Discovering Japanese mayonnaise, a sweet and creamy sauce present in many traditional dishes and which in recent years has also been depopulating abroad
There Japanese mayonnaise in Italy it has not yet caught on, yet it is a delicious sauce that deserves to be tasted. Beloved by the people of the Rising Sun e present in many traditional Japanese dishes, in recent years it has also conquered many international chefs. This special version of the mayonnaise is mainly made with egg yolks, oil and vinegar (not distilled) and has a different flavor and texture than the Italian one. Let's go and discover its history and characteristics as well as the culinary combinations.
How Japanese mayonnaise is made
Compared to Italian or French mayonnaise and in general to those used in the West, the Japanese one is more creamy and dense, with a darker color and a slightly more pungent taste, but with a pleasant sweet note. Naturally, the ingredients used, i egg yolks, which in Japan have an intense orange color indicative of the good health of the hens used raised outdoors, therice or apple vinegar sometimes mixed together and vegetable oil (preferably canola oil or grapeseed). Sauce, like most Japanese recipes, is also characterized by the so-called factor umami, a term that can be translated as "tasty", and which in this case is obtained thanks to the addition of a small amount of MSG (monosodium glutamate) or alternatively a little dashi powder, or the traditional light broth based on two umami flavors, kombu seaweed and katsuobushi, smoked and dried bonito flakes. The secret to obtaining a good Japanese mayonnaise, however, is to take care of the execution of the process emulsion. The emulsion is obtained by slowly adding the above ingredients and stirring rapidly at the same time. In this case, the oil should be poured in small quantities and gradually and the smaller the oil molecules, the better the final result. Although you can try this procedure at home using a mixer or food processor, no tool can be as powerful and functional as those used by the manufacturing companies. Buying packaged mayonnaise also means not running into problems related to the freshness of used eggs, which must be rigorously fresh and unpasteurized. The original and most famous brand on the market, locally and worldwide, is the Kewpie, recognizable by the logo that represents a doll. In Japan, however, other mayonnaises are also marketed, generally sold in plastic bottles with a fine spout that allows you to create a decorative zigzag pattern on the plates, highly appreciated in Japan.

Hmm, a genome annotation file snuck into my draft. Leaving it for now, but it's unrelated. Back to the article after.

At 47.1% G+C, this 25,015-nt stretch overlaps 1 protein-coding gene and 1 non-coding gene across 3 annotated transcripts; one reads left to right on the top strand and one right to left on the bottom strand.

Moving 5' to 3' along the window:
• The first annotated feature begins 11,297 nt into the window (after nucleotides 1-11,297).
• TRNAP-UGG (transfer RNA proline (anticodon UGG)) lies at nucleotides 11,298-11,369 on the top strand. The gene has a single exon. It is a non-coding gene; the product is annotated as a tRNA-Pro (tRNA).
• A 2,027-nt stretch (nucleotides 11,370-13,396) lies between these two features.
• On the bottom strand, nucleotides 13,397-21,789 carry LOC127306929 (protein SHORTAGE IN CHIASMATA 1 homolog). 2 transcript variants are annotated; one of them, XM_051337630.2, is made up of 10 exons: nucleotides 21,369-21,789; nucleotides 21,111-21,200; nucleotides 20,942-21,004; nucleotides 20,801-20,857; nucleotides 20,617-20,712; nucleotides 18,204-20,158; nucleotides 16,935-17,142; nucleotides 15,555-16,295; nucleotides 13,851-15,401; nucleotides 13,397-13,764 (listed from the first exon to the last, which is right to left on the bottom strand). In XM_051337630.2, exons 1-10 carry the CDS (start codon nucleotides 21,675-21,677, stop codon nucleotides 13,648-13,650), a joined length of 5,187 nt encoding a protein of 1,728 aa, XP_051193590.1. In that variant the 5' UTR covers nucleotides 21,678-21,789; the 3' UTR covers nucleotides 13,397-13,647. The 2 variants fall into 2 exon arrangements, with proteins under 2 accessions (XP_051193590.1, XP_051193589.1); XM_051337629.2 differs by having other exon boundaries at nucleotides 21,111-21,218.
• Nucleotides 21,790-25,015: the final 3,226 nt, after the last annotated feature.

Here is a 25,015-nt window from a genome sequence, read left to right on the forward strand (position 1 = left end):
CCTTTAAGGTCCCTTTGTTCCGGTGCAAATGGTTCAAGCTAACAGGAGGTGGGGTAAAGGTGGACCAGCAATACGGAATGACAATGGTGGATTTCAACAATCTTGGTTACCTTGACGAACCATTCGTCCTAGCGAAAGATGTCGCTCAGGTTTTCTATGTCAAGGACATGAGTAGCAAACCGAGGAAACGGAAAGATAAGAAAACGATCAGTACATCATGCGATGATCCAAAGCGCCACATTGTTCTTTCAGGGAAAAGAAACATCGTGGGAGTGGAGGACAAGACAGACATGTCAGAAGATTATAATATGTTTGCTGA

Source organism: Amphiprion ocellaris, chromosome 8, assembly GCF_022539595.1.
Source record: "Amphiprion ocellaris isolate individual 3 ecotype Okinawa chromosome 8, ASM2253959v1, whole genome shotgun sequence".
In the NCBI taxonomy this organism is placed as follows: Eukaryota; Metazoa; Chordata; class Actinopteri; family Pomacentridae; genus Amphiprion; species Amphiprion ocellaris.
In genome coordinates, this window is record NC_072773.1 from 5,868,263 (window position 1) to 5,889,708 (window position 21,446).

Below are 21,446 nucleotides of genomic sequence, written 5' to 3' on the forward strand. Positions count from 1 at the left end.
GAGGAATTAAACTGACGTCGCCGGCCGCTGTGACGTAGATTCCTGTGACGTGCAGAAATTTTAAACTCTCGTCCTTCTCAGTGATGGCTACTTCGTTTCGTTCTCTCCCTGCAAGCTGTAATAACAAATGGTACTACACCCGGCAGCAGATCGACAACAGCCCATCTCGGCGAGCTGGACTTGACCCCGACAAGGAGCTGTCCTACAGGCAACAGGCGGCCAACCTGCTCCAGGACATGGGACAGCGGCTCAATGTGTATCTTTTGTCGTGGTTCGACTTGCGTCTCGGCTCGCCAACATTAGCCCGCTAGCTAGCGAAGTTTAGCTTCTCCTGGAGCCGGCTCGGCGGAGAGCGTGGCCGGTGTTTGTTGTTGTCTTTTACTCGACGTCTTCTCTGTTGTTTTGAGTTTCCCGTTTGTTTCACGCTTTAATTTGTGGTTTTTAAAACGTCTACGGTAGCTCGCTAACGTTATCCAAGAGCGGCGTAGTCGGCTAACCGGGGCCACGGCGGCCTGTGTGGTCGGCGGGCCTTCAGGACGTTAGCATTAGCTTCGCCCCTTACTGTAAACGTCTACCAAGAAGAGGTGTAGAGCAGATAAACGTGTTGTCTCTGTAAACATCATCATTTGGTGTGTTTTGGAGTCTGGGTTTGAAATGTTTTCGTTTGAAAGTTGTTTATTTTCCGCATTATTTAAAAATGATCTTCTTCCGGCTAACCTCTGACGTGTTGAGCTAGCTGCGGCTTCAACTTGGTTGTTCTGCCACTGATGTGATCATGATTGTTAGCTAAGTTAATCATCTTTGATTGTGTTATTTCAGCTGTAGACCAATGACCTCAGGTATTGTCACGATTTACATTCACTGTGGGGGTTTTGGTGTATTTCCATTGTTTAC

History and traditional Japanese dishes with Kewpie mayonnaise
Just like other typical condiments of the Rising Sun, such as soy sauce, sake, mirin or miso, also Kewpie mayonnaise has distant origins and it has been one of the predominant condiments since it was introduced to the country in 1925. The creator of the Japanese mayonnaise, or Kewpie Toichiro Nakashima, after a culinary trip to the United States undertaken the previous year, in fact had the idea of changing the recipe, adapting it to the typical taste of Asian cuisine in general and Japanese in particular. The sauce has characterized for decades dishes of the national culinary tradition, but the real boom in sales, including international ones, came in 2017, the year in which Kewpie reached the target of 500,000 million Yen, a little over 4 billion Euros.
Among the many Japanese recipes that include this dressing are the Takoyaki, octopus meatballs among the most famous street food in the country, the typical Japanese omelette called Okonomiyaki, made from flour, water, cabbage, meat, mayonnaise and other ingredients, or Japanese-style fried chicken called Karaage.
This recipe has already been read 21 times!